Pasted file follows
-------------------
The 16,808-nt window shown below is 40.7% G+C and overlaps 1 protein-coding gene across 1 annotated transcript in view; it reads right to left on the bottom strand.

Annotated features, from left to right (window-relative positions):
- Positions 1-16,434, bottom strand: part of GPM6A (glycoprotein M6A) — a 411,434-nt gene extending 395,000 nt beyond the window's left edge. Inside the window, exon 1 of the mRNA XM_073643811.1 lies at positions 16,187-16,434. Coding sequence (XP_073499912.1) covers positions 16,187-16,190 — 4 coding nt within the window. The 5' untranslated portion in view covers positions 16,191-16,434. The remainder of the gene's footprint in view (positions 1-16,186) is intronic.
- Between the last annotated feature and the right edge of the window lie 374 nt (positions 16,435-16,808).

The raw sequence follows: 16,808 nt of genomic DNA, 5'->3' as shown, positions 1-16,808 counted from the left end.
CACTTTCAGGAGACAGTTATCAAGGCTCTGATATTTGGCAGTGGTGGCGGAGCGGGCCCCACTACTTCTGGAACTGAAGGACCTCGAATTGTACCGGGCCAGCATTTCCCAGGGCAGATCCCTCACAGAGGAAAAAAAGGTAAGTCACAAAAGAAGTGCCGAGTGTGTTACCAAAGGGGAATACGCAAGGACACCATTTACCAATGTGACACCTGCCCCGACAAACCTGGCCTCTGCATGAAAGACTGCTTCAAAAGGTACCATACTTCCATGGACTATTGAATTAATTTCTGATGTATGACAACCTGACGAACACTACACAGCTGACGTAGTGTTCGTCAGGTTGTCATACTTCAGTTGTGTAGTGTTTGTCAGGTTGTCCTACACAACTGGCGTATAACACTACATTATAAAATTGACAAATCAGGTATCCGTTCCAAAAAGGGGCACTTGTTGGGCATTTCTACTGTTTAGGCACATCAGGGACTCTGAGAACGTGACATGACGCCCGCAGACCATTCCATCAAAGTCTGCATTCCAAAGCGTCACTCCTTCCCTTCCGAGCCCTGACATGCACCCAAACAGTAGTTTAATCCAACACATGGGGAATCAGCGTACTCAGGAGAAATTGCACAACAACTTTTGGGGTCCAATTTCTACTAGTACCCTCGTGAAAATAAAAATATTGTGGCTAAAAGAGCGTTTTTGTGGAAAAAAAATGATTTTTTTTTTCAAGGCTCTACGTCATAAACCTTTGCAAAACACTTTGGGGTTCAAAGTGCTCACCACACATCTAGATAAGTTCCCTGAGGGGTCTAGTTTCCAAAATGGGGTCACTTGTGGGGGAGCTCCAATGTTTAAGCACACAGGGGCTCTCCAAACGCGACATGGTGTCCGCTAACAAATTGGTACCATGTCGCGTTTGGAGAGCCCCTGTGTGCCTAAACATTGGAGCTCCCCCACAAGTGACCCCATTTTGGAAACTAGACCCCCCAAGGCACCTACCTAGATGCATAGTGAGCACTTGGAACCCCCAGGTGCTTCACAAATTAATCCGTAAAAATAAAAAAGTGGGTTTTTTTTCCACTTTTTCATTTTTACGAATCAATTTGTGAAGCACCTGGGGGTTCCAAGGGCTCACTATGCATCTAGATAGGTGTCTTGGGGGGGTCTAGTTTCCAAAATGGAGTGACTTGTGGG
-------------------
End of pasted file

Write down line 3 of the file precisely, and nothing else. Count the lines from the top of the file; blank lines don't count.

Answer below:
- Positions 1-16,434, bottom strand: part of GPM6A (glycoprotein M6A) — a 411,434-nt gene extending 395,000 nt beyond the window's left edge. Inside the window, exon 1 of the mRNA XM_073643811.1 lies at positions 16,187-16,434. Coding sequence (XP_073499912.1) covers positions 16,187-16,190 — 4 coding nt within the window. The 5' untranslated portion in view covers positions 16,191-16,434. The remainder of the gene's footprint in view (positions 1-16,186) is intronic.